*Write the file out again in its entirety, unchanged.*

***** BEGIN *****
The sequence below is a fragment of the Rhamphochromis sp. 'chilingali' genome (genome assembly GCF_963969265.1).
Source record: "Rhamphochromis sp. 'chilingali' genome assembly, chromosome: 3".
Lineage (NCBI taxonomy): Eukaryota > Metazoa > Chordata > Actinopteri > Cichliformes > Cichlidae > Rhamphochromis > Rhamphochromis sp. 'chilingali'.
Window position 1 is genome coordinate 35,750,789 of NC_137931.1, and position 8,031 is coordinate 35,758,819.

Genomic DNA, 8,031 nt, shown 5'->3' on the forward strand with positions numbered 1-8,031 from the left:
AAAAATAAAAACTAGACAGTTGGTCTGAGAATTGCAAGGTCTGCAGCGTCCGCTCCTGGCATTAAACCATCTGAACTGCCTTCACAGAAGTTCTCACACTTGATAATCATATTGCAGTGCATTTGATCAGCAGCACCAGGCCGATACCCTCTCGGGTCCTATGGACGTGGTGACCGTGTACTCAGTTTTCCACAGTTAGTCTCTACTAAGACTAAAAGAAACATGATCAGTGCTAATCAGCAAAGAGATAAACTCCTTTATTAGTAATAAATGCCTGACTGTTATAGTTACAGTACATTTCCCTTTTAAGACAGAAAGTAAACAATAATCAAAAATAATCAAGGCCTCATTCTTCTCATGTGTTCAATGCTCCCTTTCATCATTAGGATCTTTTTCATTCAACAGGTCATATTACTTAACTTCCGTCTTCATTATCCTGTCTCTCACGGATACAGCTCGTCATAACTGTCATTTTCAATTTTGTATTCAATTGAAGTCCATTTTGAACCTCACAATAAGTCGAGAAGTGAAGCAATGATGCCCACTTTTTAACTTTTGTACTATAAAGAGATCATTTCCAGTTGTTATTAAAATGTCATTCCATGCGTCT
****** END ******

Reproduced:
The sequence below is a fragment of the Rhamphochromis sp. 'chilingali' genome (genome assembly GCF_963969265.1).
Source record: "Rhamphochromis sp. 'chilingali' genome assembly, chromosome: 3".
Lineage (NCBI taxonomy): Eukaryota > Metazoa > Chordata > Actinopteri > Cichliformes > Cichlidae > Rhamphochromis > Rhamphochromis sp. 'chilingali'.
Window position 1 is genome coordinate 35,750,789 of NC_137931.1, and position 8,031 is coordinate 35,758,819.

Genomic DNA, 8,031 nt, shown 5'->3' on the forward strand with positions numbered 1-8,031 from the left:
AAAAATAAAAACTAGACAGTTGGTCTGAGAATTGCAAGGTCTGCAGCGTCCGCTCCTGGCATTAAACCATCTGAACTGCCTTCACAGAAGTTCTCACACTTGATAATCATATTGCAGTGCATTTGATCAGCAGCACCAGGCCGATACCCTCTCGGGTCCTATGGACGTGGTGACCGTGTACTCAGTTTTCCACAGTTAGTCTCTACTAAGACTAAAAGAAACATGATCAGTGCTAATCAGCAAAGAGATAAACTCCTTTATTAGTAATAAATGCCTGACTGTTATAGTTACAGTACATTTCCCTTTTAAGACAGAAAGTAAACAATAATCAAAAATAATCAAGGCCTCATTCTTCTCATGTGTTCAATGCTCCCTTTCATCATTAGGATCTTTTTCATTCAACAGGTCATATTACTTAACTTCCGTCTTCATTATCCTGTCTCTCACGGATACAGCTCGTCATAACTGTCATTTTCAATTTTGTATTCAATTGAAGTCCATTTTGAACCTCACAATAAGTCGAGAAGTGAAGCAATGATGCCCACTTTTTAACTTTTGTACTATAAAGAGATCATTTCCAGTTGTTATTAAAATGTCATTCCATGCGTCT